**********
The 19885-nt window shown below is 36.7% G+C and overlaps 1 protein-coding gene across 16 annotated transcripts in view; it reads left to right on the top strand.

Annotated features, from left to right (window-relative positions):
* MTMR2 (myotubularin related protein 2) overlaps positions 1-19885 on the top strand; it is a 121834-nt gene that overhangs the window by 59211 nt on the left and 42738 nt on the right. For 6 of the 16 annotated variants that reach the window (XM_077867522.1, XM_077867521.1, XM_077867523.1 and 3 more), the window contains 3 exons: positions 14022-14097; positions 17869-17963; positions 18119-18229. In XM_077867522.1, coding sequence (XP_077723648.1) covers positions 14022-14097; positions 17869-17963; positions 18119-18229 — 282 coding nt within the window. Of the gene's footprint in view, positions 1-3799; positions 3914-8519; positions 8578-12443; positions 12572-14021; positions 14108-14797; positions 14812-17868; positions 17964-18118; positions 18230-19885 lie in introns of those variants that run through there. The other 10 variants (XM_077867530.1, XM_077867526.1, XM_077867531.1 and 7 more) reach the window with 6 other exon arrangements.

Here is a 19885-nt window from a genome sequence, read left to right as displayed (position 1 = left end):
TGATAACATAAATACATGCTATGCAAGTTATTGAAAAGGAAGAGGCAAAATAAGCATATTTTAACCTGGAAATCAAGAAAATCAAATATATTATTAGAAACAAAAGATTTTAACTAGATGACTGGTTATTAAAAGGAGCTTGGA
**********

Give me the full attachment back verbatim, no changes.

The 19885-nt window shown below is 36.7% G+C and overlaps 1 protein-coding gene across 16 annotated transcripts in view; it reads left to right on the top strand.

Annotated features, from left to right (window-relative positions):
* MTMR2 (myotubularin related protein 2) overlaps positions 1-19885 on the top strand; it is a 121834-nt gene that overhangs the window by 59211 nt on the left and 42738 nt on the right. For 6 of the 16 annotated variants that reach the window (XM_077867522.1, XM_077867521.1, XM_077867523.1 and 3 more), the window contains 3 exons: positions 14022-14097; positions 17869-17963; positions 18119-18229. In XM_077867522.1, coding sequence (XP_077723648.1) covers positions 14022-14097; positions 17869-17963; positions 18119-18229 — 282 coding nt within the window. Of the gene's footprint in view, positions 1-3799; positions 3914-8519; positions 8578-12443; positions 12572-14021; positions 14108-14797; positions 14812-17868; positions 17964-18118; positions 18230-19885 lie in introns of those variants that run through there. The other 10 variants (XM_077867530.1, XM_077867526.1, XM_077867531.1 and 7 more) reach the window with 6 other exon arrangements.

Here is a 19885-nt window from a genome sequence, read left to right as displayed (position 1 = left end):
TGATAACATAAATACATGCTATGCAAGTTATTGAAAAGGAAGAGGCAAAATAAGCATATTTTAACCTGGAAATCAAGAAAATCAAATATATTATTAGAAACAAAAGATTTTAACTAGATGACTGGTTATTAAAAGGAGCTTGGA